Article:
A whopping 80% of Americans are in debt, and many are working as hard as they can to pay off their loans as quickly as possible. While trying to become debt-free and pay off your loans early is a popular sentiment in the personal finance community, it’s an incredibly dumb piece of financial advice. Here's why.
Chances are, you’re in debt. And you aren’t alone. 80% of Americans have debt and are in the same boat as you. Many of these people also fear that they will be in debt for the rest of their lives. But I’m going to let you in on a secret about debt.
There are many different forms of debt, and it seems like millennials have made it their mission to practice using each type. Some debt is great and can help you build wealth. Other debt just ends up costing you more than you should have paid. Below, we break down the different types of debt, and how to use them to make money and avoid losing it.
Millennials love debt. We have a lot of it, and we can’t stop acquiring more. Our largest source of debt as a generation is credit card debt, which few people realize. On average, each of us has $33k in student loan debt. We may have an auto loan, and we’ve probably just purchased or are considering purchasing our first home and taking on a mortgage. Even though we turn to debt to reach all of our life goals, few of us actually know how much debt we have, and even fewer of us know how much of our income goes toward paying for our debts. But it's important to know these things because having too much debt is risky and expensive. If used properly, debt can help you build wealth, but if used improperly it can devastate your finances. So how can you tell if you have too much debt?
As job losses continue, millennials are faced with another problem, the staggering $497.6 BILLION they carry in student loan debt. High job losses and student loan debt are the two ingredients needed to create a millennial financial disaster. Luckily, the government stepped in and decreased federal student loan interest to 0% and suspended loan payments through September 2020. Here is why you should keep paying your student loans off during the suspension if you can.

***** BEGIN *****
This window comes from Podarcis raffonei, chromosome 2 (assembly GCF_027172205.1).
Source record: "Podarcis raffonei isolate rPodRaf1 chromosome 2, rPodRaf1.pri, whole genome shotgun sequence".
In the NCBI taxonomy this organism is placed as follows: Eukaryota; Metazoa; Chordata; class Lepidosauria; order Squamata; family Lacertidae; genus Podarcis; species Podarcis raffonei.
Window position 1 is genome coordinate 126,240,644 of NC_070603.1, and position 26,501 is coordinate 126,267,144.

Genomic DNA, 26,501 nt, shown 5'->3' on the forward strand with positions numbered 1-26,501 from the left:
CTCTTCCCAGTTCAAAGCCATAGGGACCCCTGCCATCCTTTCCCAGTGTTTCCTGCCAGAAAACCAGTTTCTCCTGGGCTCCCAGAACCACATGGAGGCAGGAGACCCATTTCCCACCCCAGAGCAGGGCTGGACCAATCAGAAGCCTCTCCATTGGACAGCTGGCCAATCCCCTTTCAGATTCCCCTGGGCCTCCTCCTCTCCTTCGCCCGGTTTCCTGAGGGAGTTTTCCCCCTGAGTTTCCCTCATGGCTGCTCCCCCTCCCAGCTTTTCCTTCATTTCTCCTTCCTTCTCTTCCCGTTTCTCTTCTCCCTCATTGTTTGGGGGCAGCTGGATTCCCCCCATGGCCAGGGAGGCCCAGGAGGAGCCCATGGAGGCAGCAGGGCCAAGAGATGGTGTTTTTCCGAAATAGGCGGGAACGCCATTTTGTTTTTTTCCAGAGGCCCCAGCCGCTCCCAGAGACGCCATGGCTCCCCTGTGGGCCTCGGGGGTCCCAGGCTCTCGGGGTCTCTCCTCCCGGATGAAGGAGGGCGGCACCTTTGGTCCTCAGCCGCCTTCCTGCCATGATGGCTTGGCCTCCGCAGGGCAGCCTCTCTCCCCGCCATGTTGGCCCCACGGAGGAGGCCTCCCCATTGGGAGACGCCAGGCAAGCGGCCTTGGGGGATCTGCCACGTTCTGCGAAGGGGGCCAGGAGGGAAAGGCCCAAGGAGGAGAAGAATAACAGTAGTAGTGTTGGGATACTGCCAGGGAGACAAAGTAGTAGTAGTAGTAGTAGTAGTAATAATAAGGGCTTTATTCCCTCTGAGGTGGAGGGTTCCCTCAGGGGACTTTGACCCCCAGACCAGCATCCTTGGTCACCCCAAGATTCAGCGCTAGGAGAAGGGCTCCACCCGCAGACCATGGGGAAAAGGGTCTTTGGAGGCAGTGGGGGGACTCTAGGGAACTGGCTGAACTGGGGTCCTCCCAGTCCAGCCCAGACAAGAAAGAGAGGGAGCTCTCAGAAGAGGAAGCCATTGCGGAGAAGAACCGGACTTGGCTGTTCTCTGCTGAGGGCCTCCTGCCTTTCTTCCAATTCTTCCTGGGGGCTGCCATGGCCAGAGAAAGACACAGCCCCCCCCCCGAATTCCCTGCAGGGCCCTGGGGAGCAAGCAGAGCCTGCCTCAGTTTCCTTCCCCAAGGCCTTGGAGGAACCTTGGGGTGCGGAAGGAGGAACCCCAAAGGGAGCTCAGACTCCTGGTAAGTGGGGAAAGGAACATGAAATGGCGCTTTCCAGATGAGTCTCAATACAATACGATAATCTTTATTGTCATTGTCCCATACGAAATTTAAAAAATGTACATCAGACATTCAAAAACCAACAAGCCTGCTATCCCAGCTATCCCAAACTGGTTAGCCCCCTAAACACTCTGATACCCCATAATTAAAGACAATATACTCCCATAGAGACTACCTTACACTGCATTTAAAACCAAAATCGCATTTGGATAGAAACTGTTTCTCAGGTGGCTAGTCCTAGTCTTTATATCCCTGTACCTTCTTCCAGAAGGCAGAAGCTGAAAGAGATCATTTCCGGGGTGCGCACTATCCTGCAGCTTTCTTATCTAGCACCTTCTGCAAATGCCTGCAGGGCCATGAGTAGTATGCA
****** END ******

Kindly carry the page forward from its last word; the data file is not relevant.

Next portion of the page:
A bad or mediocre credit score can cost you an excess of $100K over your lifetime. That is A LOT of your hard-earned cash. For many of you, this exceeds your annual salary. That means you would need to work several years just to pay the higher payments caused by your poor credit score.
One of the biggest misconceptions I see around the current views of millennials’ finances is what assets are good to acquire using debt. We are constantly bombarded with the notion that taking out debt to get a college degree will leave us forever paying off our student loans, and therefore we will never be able to get ahead. But no worries, it is totally fine to take out that $25,000 loan to buy that new car you really want. These messages are completely wrong, and here’s why.